Overall, this is a decent move for both sides. It’s a relatively risky move for the Indians if they want to count on Lowe in the rotation. But if that doesn’t work out, Lowe pitched well as a closer in the past. A $5 million reliever isn’t all that bad.


Trade Bait: Ubaldo Jimenez to…Cleveland?

Even more improbable than the trade for Hunter Pence was the trade for Colorado Rockies ace Ubaldo Jimenez. Even up to the last few hours before he was traded, pundits stated that the chances of a trade were less than 50/50. But not only did it happen, Jimenez went to a commonly considered dark horse team of the list of teams that were pursuing him….the Cleveland Indians.

Personally, I was at the pool trying to evade the oppressive midwestern heat with my children when the trade went down. Looking at the MLBTR RSS feed and seeing the headline made me think that Tim Dierkes and crew had finally lost it in their blitzkrieg of updates. The Indians had held fast the past few seasons to rebuilding the core of their team and building within, a necessity for a midwestern team with a limited payroll.

But obviously the Indians are going all-in. New Indians GM Chris Antonelli assuming seems that his window is now. According to Cot’s Baseball Contracts, the Indians have three of their starters (Jimenez, Fausto Carmona, and Justin Masterson) under control through 2013. Hitters Travis Hafner, Shin-Soo Choo, and Asdrubal Cabrera will likely also be under team contract through that season. They will only have Grady Sizemore through 2012, if his option is picked up.

The Indians paid dearly for his services though. Colorado will receive the right-hander Alex White; Joseph Gardner, a Double-A starter; Matt McBride, a Triple-A first baseman; and a player to be named later.

The PTBNL will be prized pitching prospect Drew Pomeranz, who’s currently making Double-A hitters look bad. Due to MLB rules, they cannot officially name him in the trade until after August 15th. Pomeranz is the top prospect in this deal and probably the top prospect included in any deal that took place over the last week before the trade deadline. He is a fly ball pitcher though and may have troubles at Coors at times.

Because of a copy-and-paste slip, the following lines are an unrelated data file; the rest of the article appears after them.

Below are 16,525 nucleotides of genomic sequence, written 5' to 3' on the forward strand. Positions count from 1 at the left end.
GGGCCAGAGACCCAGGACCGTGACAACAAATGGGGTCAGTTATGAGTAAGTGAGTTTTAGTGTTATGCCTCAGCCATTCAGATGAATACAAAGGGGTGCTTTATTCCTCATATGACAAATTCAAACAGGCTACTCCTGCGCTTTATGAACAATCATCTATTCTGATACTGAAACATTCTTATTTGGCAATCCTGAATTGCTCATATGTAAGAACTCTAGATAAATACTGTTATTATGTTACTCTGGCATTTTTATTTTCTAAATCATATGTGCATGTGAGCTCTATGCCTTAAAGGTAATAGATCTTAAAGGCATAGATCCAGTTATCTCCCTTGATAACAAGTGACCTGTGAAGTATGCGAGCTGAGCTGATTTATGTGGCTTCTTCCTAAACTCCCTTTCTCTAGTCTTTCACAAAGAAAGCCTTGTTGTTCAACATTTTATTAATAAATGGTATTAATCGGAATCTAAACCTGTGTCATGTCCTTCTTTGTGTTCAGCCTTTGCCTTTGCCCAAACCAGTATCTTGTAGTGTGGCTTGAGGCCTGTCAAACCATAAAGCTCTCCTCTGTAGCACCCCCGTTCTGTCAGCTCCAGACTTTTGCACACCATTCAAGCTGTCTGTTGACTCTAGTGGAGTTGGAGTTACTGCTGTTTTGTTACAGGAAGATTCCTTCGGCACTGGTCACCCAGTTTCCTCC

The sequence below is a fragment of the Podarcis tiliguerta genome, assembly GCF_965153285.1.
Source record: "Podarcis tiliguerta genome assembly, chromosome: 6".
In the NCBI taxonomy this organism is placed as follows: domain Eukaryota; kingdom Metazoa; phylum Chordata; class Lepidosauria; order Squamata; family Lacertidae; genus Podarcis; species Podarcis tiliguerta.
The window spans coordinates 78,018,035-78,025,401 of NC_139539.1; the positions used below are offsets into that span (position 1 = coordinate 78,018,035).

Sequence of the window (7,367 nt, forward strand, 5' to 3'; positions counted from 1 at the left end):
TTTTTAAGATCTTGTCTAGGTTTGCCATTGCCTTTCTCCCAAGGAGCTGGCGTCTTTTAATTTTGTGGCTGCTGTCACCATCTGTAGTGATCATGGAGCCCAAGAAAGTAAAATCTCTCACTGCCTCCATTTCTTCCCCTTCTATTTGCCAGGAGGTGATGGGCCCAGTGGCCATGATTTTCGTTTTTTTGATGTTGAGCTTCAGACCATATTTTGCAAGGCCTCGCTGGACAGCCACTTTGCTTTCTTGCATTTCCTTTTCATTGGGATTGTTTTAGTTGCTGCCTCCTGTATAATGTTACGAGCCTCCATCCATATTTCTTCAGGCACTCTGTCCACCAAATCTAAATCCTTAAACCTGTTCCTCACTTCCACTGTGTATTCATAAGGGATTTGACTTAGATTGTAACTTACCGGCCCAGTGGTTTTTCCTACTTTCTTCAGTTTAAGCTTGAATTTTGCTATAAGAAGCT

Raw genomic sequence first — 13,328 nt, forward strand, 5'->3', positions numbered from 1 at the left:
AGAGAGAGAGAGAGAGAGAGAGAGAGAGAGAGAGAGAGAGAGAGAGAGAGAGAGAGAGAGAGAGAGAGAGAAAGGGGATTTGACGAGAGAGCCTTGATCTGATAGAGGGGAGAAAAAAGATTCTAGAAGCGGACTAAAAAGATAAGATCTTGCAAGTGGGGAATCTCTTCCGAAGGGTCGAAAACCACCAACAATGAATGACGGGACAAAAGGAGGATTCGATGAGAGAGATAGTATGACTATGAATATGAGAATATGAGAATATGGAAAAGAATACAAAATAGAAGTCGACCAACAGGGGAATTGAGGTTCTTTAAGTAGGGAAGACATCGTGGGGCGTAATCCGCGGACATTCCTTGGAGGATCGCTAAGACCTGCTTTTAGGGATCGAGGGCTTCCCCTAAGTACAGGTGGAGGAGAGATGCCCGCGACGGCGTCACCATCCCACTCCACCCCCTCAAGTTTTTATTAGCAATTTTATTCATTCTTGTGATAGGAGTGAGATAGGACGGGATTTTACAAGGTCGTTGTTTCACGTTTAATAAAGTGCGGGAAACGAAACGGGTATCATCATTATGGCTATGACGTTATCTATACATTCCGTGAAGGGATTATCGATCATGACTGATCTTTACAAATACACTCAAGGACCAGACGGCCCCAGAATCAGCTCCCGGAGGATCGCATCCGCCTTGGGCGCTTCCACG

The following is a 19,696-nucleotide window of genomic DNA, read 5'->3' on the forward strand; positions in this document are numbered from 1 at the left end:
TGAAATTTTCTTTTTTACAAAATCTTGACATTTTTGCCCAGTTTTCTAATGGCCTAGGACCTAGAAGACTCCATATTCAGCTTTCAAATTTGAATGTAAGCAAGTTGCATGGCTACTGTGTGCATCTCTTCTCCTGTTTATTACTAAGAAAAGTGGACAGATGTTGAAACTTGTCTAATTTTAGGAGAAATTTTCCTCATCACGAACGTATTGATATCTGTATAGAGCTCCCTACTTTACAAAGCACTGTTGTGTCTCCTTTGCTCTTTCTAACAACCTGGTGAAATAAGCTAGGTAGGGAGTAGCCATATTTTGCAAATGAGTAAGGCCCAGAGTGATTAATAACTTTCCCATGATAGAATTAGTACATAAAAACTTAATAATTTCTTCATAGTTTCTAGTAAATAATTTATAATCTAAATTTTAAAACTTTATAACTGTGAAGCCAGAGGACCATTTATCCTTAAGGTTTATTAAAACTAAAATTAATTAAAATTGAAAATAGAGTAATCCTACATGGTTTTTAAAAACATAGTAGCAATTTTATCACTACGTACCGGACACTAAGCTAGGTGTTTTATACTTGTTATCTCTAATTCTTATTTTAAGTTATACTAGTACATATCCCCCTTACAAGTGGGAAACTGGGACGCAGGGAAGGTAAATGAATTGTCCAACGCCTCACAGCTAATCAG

White is a starting rotation candidate with a good sinking fastball, splitter, and a slider as his top three pitches. However his mechanics are bad enough that he’s probably going to be injury-prone (as he is now) and in the long-term they’ll have to move him to the pen to relieve the stress on his arm. If so, he has the stuff to be dominant out of the pen eventually.

AL Central in Focus has a good scouting report on Joe Gardner, comparing him somewhat to Justin Masterson. However, due to his walk rate and his lack of an out-pitch for lefties, I see him as more of a reliever in the long run. It will be interesting how he and White end up.

First baseman/outfielder Matt McBride is enjoying the best offensive season of his career. But it is also his third season at Double-A. There’s a chance that he could be a corner infielder/outfield bench player, but that seems to be his ceiling at this time.

On the surface it looks like a very good haul for a pitcher that many consider a #2 instead of an ace. With Jimenez’s average fastball velocity down, reverting to the troubles he had after the 15-win start he had last season may be likely. But in Cleveland’s defense, they received an upper-tier starter for their main contention window, giving them hope to reach the playoffs this season and the next two after it. They could have negotiated for someone else this winter when there may be more choices available, but there would be more interested parties to contend with as well.

The inclusion of both White and especially Pomeranz in this deal pushes this deal in the favor of the Rockies. Not by much, but gives O’Dowd time to rebuild the roster for another run in a couple years, while Carlos Gonzalez and Troy Tulowitzki are still in their prime. I just don’t believe that Jimenez can be dominant throughout his time in Cleveland.